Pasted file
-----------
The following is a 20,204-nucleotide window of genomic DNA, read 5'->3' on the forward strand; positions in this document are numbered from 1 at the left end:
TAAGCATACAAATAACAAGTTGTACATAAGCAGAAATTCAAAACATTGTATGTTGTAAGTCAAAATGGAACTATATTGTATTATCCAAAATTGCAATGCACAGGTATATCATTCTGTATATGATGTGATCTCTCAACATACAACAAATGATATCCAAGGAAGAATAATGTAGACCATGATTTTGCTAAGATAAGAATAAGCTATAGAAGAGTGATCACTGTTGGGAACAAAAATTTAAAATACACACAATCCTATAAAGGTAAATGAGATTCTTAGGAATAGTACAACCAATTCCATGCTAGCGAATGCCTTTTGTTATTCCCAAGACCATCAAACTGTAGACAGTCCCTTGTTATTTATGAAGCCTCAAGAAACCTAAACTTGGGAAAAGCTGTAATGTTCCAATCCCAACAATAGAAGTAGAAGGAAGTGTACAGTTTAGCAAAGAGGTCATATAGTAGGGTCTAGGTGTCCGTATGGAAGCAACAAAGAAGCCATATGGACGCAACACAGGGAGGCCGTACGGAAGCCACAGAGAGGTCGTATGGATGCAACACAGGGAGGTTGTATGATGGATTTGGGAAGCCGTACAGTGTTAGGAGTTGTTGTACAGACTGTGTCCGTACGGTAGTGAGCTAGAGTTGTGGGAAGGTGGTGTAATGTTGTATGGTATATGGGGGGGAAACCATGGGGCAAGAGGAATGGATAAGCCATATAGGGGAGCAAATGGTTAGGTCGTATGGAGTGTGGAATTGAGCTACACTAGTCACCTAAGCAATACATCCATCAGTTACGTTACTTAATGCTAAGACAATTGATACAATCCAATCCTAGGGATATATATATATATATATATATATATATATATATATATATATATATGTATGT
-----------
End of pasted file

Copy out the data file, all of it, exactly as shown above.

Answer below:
The following is a 20,204-nucleotide window of genomic DNA, read 5'->3' on the forward strand; positions in this document are numbered from 1 at the left end:
TAAGCATACAAATAACAAGTTGTACATAAGCAGAAATTCAAAACATTGTATGTTGTAAGTCAAAATGGAACTATATTGTATTATCCAAAATTGCAATGCACAGGTATATCATTCTGTATATGATGTGATCTCTCAACATACAACAAATGATATCCAAGGAAGAATAATGTAGACCATGATTTTGCTAAGATAAGAATAAGCTATAGAAGAGTGATCACTGTTGGGAACAAAAATTTAAAATACACACAATCCTATAAAGGTAAATGAGATTCTTAGGAATAGTACAACCAATTCCATGCTAGCGAATGCCTTTTGTTATTCCCAAGACCATCAAACTGTAGACAGTCCCTTGTTATTTATGAAGCCTCAAGAAACCTAAACTTGGGAAAAGCTGTAATGTTCCAATCCCAACAATAGAAGTAGAAGGAAGTGTACAGTTTAGCAAAGAGGTCATATAGTAGGGTCTAGGTGTCCGTATGGAAGCAACAAAGAAGCCATATGGACGCAACACAGGGAGGCCGTACGGAAGCCACAGAGAGGTCGTATGGATGCAACACAGGGAGGTTGTATGATGGATTTGGGAAGCCGTACAGTGTTAGGAGTTGTTGTACAGACTGTGTCCGTACGGTAGTGAGCTAGAGTTGTGGGAAGGTGGTGTAATGTTGTATGGTATATGGGGGGGAAACCATGGGGCAAGAGGAATGGATAAGCCATATAGGGGAGCAAATGGTTAGGTCGTATGGAGTGTGGAATTGAGCTACACTAGTCACCTAAGCAATACATCCATCAGTTACGTTACTTAATGCTAAGACAATTGATACAATCCAATCCTAGGGATATATATATATATATATATATATATATATATATATATATATATATGTATGT